Mark Hewson - - Cosmos and History 3 Hoy - - In Kenneth R. Westphal ed. Hegel's Preface to the "Phenomenology of Spirit". Jean Hyppolite - - Northwestern University Press.
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A commentary on the preface to Hegel's ‘Phenomenology of Spirit’
Philosophy of language. Philosophy of mind.
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Certainly with Kant and Heidegger - and with Hegel - each condenses much in their prefaces to their major works. Indeed, a close reading of the preface can stand as a survey of the whole. That's the idea. This is a difficult read. I intend to proceed through it paragraph-by-paragraph, no doubt grouping some together. And there will be rules! Please see the next post. Rules for Reading Hegel's preface to Phenomenology. I'll proceed paragraph-by-paragraph.
The preface itself appears to have an internal numbering system. I hope, then, to be able to number the paragraphs in a way that will make it not-too-difficult for someone with their own text to "come alongside. To understand any book or text requires first that it be read - and understood.
That's the task of this thread, and that is the only task of this thread! Opinions and arguments are not welcome!
Exception: given a reading, if someone can add light or improve on - or correct - the explication given, then they're very welcome. Or if anyone wants to add their own parallel "reading," also welcome. With luck, odd pages, maybe the thing can be done in under 50 - posts! Terrapin Station Terrapin Station Options Share.
Get lost with that. That's not philosophy. Apologies for Terrapin's irruption. The goal here is both to understand and contribute to understanding - a team effort. Hegel: [I,1] 1 Hegel offers an account of what prefaces are usually about; e. But he disqualifies philosophy-as-subject from that kind of regular and usual approach. He says, "Philosophy deals essentially with the general in which the particular is subsumed. Such understanding "does not comprehend the difference of the philosophical systems in terms of the progressive development of the truth, but sees only the contradiction in this difference.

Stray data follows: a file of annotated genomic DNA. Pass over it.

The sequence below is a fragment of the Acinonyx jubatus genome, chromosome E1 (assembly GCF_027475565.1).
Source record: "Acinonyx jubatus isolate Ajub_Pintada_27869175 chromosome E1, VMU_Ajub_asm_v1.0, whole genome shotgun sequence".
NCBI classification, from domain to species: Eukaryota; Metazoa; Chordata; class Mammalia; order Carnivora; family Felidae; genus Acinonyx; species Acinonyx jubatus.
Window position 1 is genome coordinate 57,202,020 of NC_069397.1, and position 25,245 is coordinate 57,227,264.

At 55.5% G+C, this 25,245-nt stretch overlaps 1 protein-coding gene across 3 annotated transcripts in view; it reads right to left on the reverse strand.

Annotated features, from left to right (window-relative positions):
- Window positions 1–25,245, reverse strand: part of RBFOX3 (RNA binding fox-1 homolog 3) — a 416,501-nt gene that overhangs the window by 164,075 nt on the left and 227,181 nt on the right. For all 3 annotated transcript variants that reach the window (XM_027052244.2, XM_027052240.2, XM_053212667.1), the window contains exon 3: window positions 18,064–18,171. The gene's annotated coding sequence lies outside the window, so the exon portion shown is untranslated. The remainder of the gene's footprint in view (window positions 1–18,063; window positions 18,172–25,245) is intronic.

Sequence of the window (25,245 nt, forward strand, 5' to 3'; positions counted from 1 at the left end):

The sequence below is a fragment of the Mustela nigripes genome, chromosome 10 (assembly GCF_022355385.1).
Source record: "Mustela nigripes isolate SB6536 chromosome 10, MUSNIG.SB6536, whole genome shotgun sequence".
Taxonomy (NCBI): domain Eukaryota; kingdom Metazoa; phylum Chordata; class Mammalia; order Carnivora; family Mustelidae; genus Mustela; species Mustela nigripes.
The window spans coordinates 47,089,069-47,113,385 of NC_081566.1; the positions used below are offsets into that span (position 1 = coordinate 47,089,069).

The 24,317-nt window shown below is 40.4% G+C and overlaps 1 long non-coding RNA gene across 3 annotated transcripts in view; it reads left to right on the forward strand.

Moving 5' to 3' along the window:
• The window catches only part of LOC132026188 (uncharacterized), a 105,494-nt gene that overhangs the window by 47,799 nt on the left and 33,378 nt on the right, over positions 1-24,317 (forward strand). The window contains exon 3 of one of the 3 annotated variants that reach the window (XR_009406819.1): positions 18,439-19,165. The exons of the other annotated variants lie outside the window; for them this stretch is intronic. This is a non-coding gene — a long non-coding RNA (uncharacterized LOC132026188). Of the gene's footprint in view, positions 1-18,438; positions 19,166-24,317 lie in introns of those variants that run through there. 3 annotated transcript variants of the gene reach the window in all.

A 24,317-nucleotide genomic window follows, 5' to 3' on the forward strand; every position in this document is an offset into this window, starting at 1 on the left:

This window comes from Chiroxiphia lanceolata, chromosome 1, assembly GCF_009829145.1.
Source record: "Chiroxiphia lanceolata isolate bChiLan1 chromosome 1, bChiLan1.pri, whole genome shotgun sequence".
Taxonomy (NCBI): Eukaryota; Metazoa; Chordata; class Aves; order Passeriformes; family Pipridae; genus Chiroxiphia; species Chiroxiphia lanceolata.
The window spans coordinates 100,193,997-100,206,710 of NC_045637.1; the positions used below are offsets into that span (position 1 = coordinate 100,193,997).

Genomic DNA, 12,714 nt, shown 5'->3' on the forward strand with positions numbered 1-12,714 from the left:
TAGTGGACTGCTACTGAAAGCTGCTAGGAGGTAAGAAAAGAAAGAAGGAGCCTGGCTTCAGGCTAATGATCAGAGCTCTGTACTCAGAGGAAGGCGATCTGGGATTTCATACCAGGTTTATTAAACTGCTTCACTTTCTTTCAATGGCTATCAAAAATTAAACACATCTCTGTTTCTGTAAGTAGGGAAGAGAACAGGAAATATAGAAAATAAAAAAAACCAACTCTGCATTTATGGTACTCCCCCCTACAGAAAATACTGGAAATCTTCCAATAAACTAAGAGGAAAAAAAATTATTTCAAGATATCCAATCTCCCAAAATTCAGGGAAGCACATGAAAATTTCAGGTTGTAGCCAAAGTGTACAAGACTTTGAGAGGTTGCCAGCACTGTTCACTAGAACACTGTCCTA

In the same way the fruit declares the blossom to be a false existence of the plant, and the fruit supplants the blossom as the truth of the plant. These forms do not only differ, but also displace each other because they are incompatible. Hegel notes that most folks are baffled outside of a non-organic, binary system of right and wrong, and further, that such "a consciousness" can neither easily break free from nor remain free from its "one-sidedness," to recognize that "contention and mutual opposition" obscures the relationship of "elements which are necessary to each other.
This thread is not about philosophy; it is about reading and understanding a text - — tim wood. Marty Marty Options Share. Fooloso4 1k. Not the book tim wood is using and not one of the better translations of Hegel] I will join in. Fooloso4 Options Share. I think that's Phenomenology of Mind - different book. But that's not to say the two prefaces won't compliment each other! Could you tell me the first few words of the translation you are using? Here is another online translation, by Miller: — Fooloso4.
In the preface to a philosophical work, it is customary for the author to give an explanation It is customary to preface a work With an explanation of the author's aim Wallows 8. Wallows Options Share. My "philosophy" here is that no matter how good my vision is, there is always a blind spot Valentinus Valentinus Options Share. Banno 5.
Neat bud-flower-fruit metaphor. The numbering sequence escapes me. In Miller it is in paragraph 2.